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Children of all ages enjoy playing. From a psychological perspective, playing has a central role in the development of essential cognitive, emotional, and social skills for all children. As they get older, their playing can be classified into four different types; solitary play, parallel play, associative play, and finally cooperative play. Emerging as the final mode of play, cooperative play is an important social skill that helps children form meaningful connections, bonds, and adhere to the rules of collective activity. Continue reading for all you need to know about it and how you can help your child get better at cooperative play.
What Is Meant by Collaborative or Cooperative or Social Play?
Infants, early in life, begin with a solitary play where they play alone without being aware of the presence of others in the game. Between the ages of 2 and 3, babies start to play alongside other children without influencing each other in what is known as parallel play. Associative play is what emerges next where children have social interactions and engage in a common activity involving the exchange of toys and verbal chatter. Around the age of 5, cooperative play emerges in children where they assume reciprocal roles and play games with shared goals and a common narrative.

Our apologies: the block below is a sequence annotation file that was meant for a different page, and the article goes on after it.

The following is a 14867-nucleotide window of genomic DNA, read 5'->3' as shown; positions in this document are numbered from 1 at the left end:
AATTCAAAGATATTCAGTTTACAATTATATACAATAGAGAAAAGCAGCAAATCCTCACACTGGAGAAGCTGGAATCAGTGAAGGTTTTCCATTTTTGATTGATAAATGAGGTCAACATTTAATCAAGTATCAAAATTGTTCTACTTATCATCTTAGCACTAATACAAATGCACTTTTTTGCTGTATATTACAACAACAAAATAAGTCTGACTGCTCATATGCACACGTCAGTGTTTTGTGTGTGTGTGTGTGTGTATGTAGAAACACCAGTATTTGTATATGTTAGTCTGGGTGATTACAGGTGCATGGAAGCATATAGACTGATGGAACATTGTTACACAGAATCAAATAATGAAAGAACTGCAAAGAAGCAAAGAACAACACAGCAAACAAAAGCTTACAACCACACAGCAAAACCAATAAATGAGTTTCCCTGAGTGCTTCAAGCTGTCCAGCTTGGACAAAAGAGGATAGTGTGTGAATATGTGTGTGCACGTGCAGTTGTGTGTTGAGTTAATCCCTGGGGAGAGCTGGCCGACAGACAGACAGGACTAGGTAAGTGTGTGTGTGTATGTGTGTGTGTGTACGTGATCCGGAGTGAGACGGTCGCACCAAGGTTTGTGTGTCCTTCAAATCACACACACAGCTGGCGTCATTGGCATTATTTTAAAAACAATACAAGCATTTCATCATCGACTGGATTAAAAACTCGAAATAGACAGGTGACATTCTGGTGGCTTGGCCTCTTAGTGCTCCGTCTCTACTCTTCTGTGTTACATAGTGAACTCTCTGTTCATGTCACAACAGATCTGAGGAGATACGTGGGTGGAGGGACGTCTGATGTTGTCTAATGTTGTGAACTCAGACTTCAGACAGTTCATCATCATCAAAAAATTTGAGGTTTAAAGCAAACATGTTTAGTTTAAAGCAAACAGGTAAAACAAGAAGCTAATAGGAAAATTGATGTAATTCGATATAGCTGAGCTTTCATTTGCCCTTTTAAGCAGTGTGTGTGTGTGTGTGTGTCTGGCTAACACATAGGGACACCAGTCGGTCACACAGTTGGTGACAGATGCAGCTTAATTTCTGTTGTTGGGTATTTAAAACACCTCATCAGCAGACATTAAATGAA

As the most complex type of game children engage in, cooperative play is important to teach them social rules such as sharing, cooperation, taking turns, and handling disagreements. They also participate in establishing rules, take leadership roles, and negotiate responsibilities which ultimately contribute to forming meaningful friendships. Although the less mature forms of play are present in children as they grow older, collaborative play is the most dominant one. An example of a complex collaborative play is the fantasy game “cops and robbers”.
Why Is Cooperative Play Important?
Cooperative play is viewed by psychologists as a milestone in child development. Here are some benefits of cooperative play:
- Cooperative games are important to reduce aggression in children. The more they engage in such games, the more social skills they pick up of being courteous.
- Cooperative games are known to increase pro-social skills such as sharing, empathy, and kindness, which are essential life skills.
- It is seen that collaborative play in early childhood education has several benefits, including reduced discipline and classroom management, intellectual development, and increased mastery of content. Cooperative play has benefited very similarly to cooperative learning.